The Putinization of Israel: Netanyahu Cozying Up to Russia May Cost Israel Dearly

A couple of years ago, farmers in the Jordan Valley began to sing the praises of the Russian market. As more and more retailers in Western Europe boycotted their peppers and dates, the Israeli farmers thought they had found a sensible alternative to the Western Europeans who had been, until that point, their biggest clients.
Some sneered that Europeans boycott West Bank produce for “humanitarian reasons” – but only until their stock runs out. “I boycott them back. My base is Putin, not some European idiot,” one farmer told this reporter last year.
This week Israel seemed to have embraced the pepper-farmers’ bitterness as official foreign policy, as Prime Minister Benjamin Netanyahu retaliated against the EU for its decision to label settlement products and cozied up to Vladimir Putin for the second time in two months.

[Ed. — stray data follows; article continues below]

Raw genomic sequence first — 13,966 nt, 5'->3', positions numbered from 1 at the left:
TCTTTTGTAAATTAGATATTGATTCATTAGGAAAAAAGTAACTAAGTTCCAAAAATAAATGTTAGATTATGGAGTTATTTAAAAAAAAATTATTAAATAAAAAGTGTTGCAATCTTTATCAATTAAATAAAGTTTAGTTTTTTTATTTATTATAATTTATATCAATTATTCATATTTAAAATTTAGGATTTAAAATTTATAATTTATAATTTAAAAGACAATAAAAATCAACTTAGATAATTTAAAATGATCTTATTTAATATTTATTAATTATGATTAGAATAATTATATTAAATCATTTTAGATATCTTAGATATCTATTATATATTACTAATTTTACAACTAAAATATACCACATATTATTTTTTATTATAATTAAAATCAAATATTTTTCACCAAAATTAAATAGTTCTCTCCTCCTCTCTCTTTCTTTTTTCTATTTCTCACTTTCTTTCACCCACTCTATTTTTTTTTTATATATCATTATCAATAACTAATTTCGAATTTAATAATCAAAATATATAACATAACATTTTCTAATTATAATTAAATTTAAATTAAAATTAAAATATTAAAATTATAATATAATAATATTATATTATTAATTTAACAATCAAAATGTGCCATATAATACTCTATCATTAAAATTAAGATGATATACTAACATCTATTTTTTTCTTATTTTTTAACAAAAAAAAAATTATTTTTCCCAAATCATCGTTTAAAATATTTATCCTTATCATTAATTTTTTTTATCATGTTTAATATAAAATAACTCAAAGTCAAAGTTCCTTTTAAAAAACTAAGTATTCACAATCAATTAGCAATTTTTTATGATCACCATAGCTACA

Meeting on the sidelines of the COP21 Paris climate summit, Netanyahu and Russian President Vladimir Putin talked for 45 minutes, about Syria. Both boasted of Russian-Israeli military cooperation and promised to expand them. Putin even got to display his Jewish chops by talking about the meaning of Hanukkah.
Putin, being Putin, looked relaxed, lounging back as Netanyahu spoke. Netanyahu, on the other hand, looked wound-up. Perhaps it had something to do with the fact that a Russian jet recently breached Israel’s airspace (and was not shot down), a poignant example of Russia’s “we can do whatever we want and you can’t do anything about it” attitude.


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